How to Start Your Prayers

Part Five of Seven in the “Am I Muslim?” series for New Muslims.

I remember when I first accepted into Islam.  One muslim that I knew handed me a simple prayer book with the words “Salah” sketched on top.  He explained to me that the prayer was THE most important aspect of Islam.  He stressed that I needed to learn to pray first and foremost, above all else.  He encouraged me to start that very same night. 

Five years would pass before I would take up his advice.  Five whole, entire years.  I wanted to pray – the desire was there – but I didn’t.  I still don’t know why I waited so long.  I remember feeling that I couldn’t do it, that I wouldn’t be able to keep them up, so I didn’t try.  I remember making feeble attempts but being too afraid to do them in public, or around my friends, so I stopped trying.  I made thousands of excuses, but that was all they were, excuses.  I knew in the back of my mind that the only way I was going to get back in touch again with Allah was for me to begin my prayers.  It was the only way I could properly honor Allah for all He had given to me – for guiding me to Islam, for providing for me and my family, for being with me each and every day, closer than my jugular vein.  To bow down in worship, to show respect for Our Creator. 

Once I finally started visiting the masjid and seeing other Muslims around me praying, I knew it could be done.  But I still felt scared, I still felt it was an impossible task.  FIVE times a DAY?!  It seemed like I would never be able to do it.  I didn’t even know how to speak Arabic, how was I supposed to say the prayer?  I recall standing there in the masjid, frozen in fear when the adhan (the call to prayer) started to be recited over the speaker system.  Everyone in the masjid stopped what they were doing and we all started shuffling out the door up to the prayer hall.  A thousand thoughts ran through my mind – should I leave?  No, I can’t.  Should I try?  I don’t even know what to do or say.  What should I do?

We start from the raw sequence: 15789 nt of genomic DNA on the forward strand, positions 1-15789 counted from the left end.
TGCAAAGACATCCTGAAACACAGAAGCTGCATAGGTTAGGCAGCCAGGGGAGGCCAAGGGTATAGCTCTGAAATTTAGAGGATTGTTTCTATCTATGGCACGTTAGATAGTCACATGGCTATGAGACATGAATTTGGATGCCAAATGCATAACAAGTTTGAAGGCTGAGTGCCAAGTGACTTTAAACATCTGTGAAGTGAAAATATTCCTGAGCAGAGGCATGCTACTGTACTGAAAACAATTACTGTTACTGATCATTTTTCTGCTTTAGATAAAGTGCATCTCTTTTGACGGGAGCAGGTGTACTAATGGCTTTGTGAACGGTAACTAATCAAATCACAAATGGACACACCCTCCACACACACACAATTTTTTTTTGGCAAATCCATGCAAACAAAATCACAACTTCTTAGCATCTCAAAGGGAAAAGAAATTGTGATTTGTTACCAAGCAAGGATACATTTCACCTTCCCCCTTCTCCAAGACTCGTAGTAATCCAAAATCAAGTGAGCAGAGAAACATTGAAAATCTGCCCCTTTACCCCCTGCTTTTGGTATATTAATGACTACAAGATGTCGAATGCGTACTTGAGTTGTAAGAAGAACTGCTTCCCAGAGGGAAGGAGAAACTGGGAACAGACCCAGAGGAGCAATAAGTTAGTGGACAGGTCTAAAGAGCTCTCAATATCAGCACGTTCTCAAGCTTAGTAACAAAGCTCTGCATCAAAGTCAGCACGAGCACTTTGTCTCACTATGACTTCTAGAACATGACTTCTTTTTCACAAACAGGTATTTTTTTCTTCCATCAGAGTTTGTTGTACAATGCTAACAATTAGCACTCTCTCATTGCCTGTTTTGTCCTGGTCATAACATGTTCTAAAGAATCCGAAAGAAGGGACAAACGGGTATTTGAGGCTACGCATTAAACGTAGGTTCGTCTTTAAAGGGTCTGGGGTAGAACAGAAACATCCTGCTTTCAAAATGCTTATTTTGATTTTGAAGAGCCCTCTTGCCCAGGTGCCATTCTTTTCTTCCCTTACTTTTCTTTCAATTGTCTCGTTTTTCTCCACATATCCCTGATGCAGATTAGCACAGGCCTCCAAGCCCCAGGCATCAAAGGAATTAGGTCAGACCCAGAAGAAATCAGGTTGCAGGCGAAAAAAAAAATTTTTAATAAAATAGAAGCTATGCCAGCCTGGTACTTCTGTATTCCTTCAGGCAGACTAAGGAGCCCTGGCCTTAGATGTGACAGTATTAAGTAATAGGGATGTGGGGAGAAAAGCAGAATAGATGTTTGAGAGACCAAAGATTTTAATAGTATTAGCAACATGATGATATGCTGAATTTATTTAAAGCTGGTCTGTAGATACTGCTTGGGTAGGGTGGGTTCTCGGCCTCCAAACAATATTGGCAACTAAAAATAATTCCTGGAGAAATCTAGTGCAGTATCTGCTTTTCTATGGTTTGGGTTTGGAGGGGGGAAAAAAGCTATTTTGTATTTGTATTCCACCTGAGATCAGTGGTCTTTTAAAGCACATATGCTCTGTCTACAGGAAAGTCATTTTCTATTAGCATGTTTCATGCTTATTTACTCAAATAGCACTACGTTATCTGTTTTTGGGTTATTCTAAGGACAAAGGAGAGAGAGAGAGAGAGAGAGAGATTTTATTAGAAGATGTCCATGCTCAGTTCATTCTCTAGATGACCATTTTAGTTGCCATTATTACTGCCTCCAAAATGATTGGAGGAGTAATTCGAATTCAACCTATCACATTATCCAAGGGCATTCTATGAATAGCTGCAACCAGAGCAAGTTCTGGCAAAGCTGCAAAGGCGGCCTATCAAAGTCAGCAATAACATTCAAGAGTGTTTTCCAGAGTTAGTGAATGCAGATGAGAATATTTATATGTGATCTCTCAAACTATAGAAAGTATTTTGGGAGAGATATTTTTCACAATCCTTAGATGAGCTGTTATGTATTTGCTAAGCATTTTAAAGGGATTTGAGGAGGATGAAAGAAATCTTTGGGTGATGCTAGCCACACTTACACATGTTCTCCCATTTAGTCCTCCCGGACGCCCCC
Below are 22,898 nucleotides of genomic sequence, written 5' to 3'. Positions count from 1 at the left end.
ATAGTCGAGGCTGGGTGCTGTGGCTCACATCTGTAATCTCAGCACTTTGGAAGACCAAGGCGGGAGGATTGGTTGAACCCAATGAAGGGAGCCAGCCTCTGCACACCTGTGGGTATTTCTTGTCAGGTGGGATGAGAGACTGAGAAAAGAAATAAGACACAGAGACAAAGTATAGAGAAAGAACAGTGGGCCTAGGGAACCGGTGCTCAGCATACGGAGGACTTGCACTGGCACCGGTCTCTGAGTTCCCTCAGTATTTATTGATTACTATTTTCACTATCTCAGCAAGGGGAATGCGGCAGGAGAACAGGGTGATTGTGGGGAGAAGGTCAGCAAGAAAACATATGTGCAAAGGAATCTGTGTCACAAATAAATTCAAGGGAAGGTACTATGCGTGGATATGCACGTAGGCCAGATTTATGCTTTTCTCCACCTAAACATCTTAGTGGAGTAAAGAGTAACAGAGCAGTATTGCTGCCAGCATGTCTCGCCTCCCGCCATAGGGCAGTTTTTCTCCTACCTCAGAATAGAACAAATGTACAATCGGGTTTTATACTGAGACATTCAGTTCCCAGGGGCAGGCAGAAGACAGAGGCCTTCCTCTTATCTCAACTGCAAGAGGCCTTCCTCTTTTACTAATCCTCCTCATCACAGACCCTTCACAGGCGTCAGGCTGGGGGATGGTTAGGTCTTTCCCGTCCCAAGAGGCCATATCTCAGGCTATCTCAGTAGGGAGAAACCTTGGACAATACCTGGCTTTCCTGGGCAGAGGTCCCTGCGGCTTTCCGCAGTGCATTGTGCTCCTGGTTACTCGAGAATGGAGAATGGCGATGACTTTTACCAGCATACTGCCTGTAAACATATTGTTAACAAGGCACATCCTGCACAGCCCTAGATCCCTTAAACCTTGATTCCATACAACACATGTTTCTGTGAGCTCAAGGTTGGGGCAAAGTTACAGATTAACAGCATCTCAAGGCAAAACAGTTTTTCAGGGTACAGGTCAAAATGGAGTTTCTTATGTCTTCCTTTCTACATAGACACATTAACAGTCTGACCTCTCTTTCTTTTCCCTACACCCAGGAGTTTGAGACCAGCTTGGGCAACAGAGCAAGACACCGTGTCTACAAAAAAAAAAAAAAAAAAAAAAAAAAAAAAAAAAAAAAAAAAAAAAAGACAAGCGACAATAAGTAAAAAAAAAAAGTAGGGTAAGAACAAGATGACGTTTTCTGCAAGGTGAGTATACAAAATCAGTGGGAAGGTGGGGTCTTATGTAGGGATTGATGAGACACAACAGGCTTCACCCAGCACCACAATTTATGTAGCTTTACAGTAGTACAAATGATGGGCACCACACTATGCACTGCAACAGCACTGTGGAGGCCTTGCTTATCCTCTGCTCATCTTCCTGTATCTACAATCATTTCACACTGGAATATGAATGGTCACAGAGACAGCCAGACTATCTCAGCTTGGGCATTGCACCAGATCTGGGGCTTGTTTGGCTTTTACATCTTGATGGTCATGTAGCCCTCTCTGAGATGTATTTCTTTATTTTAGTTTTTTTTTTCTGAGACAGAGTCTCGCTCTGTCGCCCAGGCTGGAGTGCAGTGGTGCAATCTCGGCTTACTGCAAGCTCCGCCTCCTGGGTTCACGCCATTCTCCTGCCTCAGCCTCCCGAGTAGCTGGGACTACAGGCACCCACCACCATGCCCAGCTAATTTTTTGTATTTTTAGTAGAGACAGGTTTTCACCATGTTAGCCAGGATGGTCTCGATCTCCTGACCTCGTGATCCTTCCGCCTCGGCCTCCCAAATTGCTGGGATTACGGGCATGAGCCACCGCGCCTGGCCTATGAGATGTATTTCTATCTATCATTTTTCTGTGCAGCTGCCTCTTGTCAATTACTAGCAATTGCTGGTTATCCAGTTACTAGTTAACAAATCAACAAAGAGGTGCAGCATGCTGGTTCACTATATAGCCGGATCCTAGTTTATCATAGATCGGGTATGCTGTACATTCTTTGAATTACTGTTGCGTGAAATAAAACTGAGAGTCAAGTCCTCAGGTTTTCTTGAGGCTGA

The force of the women rounding the steps up to the prayer hall prevented me from making a mid-walk dash to the exit door.  I fumbled my way through wudu (the ritual cleaning you do before prayer) with the help of another sister (who I am still friends with today!) and clumsily entered the line.  I tried to focus on Allah as I followed the others’ motions, trying hard not to look as though I had no idea what I was doing.  It seemed so complicated, how was I ever going to remember when to do what?

The next week I returned.  The topic of the meeting was “salah.”  It was a sign to me that Allah was not about to let me drop out now.  The Imam met with us to answer questions, and while he was busy answering very specific, detailed questions about the salah, I timidly raised my hand and blurted out:  “What if you don’t know how to pray?”  I immediately turned red in the face – which led to me trying to NOT turn red in the face (which always results in even MORE blood rushing to my countenance and forcing more embarassment.)